New Zealand Graduating Teacher Standard 4.f
Graduating teachers demonstrate commitment to and strategies for promoting and nurturing the physical and emotional safety of learners.
I would write about my first day of school, but I love my school so much that such slavish devotion is boring to read. Hopefully by the end of the week I will be able to write something more coherent when I am not so infatuated.
Instead I will turn my attentions to the bullying story to go viral, that ofthe student who body slams his bully. I had seen the video posted by friends on facebook before the story hit the mainstream media. Each time the video was posted, I felt more and more uncomfortable as I watched the internet crowd cheering him on.
The popularity of Heynes is not entirely surprising. There’s an entire genre of school-based movies usually rely on the premise of seeing a bully get taken down because seeing bullies get their just desserts, it makes for some pleasurable movie moments. Who didn’t cheer on Daniel in the Karate Kid when he won the championship from the guy who had been tormenting him? Who didn’t snicker when Biff got clobbered in Back to the Future? Who didn’t cackle at the site of Regina George getting run over by a school bus in Mean Girls?
We laugh because at some point just about everyone in their life has been bullied for no apparent reason. They are too tall, too short, too fat, too skinny, too smart, too stupid, the wrong, race or the wrong sexual orientation. I’d even wager that someone has been bullied for being the wrong shoe size.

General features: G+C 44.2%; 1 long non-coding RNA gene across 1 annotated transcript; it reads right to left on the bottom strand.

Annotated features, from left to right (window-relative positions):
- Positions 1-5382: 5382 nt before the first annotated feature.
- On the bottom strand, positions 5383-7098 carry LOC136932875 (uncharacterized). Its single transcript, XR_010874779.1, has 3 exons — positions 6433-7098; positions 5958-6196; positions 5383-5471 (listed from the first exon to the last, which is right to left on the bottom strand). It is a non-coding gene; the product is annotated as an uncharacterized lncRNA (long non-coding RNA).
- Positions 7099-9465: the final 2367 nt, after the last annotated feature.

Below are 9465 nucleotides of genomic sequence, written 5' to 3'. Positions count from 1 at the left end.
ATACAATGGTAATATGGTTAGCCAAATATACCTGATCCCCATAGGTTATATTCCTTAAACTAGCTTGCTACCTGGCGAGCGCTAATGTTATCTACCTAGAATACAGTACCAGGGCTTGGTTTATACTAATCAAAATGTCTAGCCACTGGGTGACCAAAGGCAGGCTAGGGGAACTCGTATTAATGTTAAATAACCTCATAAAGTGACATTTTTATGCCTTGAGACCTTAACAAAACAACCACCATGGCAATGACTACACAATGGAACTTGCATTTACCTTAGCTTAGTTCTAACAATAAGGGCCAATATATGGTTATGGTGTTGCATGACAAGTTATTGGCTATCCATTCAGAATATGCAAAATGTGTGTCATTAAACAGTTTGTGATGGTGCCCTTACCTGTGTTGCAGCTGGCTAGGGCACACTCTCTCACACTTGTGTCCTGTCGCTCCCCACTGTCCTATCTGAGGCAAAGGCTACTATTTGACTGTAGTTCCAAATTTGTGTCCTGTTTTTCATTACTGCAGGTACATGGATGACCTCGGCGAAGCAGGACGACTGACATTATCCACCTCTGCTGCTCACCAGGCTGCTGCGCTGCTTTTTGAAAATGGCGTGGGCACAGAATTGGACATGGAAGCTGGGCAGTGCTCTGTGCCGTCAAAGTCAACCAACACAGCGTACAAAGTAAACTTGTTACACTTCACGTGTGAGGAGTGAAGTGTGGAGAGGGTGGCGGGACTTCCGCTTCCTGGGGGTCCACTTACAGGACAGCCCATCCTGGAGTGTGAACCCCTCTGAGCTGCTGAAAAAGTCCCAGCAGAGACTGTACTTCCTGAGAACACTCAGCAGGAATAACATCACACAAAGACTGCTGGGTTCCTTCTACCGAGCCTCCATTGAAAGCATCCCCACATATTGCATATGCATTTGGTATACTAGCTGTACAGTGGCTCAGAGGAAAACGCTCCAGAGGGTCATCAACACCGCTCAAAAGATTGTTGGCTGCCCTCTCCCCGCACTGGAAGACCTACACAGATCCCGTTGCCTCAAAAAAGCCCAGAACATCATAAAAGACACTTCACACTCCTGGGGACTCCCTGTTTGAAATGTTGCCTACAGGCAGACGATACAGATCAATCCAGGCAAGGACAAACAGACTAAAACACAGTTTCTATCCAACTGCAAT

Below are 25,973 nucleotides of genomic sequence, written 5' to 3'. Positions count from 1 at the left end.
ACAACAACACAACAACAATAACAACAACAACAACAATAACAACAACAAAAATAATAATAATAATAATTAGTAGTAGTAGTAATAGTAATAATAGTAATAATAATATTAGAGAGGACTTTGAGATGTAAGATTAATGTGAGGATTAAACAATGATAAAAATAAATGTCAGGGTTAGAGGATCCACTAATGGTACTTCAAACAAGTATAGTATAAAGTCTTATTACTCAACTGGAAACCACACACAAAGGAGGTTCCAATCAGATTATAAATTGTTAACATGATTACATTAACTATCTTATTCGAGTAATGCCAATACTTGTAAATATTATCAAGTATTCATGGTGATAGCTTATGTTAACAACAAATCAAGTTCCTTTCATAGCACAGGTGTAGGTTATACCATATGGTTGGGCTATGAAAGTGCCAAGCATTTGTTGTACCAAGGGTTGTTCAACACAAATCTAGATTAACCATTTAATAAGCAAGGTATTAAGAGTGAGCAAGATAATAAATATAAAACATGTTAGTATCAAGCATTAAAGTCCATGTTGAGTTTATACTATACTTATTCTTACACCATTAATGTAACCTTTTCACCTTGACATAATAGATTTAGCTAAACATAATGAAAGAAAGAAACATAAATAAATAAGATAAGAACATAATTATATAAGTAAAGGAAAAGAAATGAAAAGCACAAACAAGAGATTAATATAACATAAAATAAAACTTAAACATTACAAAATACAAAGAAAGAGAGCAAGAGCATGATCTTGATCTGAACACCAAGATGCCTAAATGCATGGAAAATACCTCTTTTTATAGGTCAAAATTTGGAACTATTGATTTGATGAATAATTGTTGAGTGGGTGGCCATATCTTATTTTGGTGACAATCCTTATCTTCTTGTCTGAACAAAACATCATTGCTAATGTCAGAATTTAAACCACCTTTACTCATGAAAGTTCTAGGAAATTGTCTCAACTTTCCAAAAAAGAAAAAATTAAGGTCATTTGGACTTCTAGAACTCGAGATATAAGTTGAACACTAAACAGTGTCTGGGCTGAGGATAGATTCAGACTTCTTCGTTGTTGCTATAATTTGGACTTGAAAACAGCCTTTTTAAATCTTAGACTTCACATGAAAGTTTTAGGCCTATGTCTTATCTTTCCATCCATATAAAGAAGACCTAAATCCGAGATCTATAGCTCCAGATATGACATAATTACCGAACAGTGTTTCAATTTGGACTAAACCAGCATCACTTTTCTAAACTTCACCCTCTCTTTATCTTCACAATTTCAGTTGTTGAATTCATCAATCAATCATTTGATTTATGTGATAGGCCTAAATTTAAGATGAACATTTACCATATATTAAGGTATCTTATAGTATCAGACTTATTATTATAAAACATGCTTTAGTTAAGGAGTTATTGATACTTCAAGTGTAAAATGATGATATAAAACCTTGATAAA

To see a kid who has been tormented for years due to his weight body slam the kid who just punched him in the face feels good because who wouldn’t want to have that moment? The moment the tormented finally vanquishes his tormentor, cue victorious rock melody and closing credits.
But what happens after that moment?
What’s the message we take from this story? If someone bullies you the answer is to pick them up and dump them on their heads fracturing their leg in the process?
A lot of people would say, yes violence is the only way to stop the bullying once and for all.
Even if that were the case, what if the child in question was not bigger than the bully? What if the child didn’t want to, or even worse, couldn’t physically protect themselves? More importantly would this story have been told differently if the ‘bully’ had suffered serious injuries or even death?
But what interests me the most is that the most important figure of this clip is the one that nobody is talking about. She is the older girl who can be heard telling the bully’s friends to ‘back off’ as they were about to seek revenge on the bullied student for his act of violence against his friend. She was ultimately the person who needs to be lauded for her part in the piece. If you want to stop bullying, the answer is not just preaching to kids not to bully. It is also about kids developing skills to step in when they see situations where another person is being hurt and humiliated.
Just think of what other societal problems we might solve if more people stepped in when they heard or saw something wrong.
The best way to get away from bullies is to get out of school. My experience at Homicidal Boy’s High taught me that people are stuck in patterns in school. Same people, same routine, same location. Of course they’ll have the same attitudes until they leave.
Naturally it gets better as we pass Y10. It’s the survival of the fittest until you are supposed to be an adult.
Part of it is standing up for yourself. Even if you get your ass kicked every time, you still aren’t as much fun to push around. That is the major problem this kid had.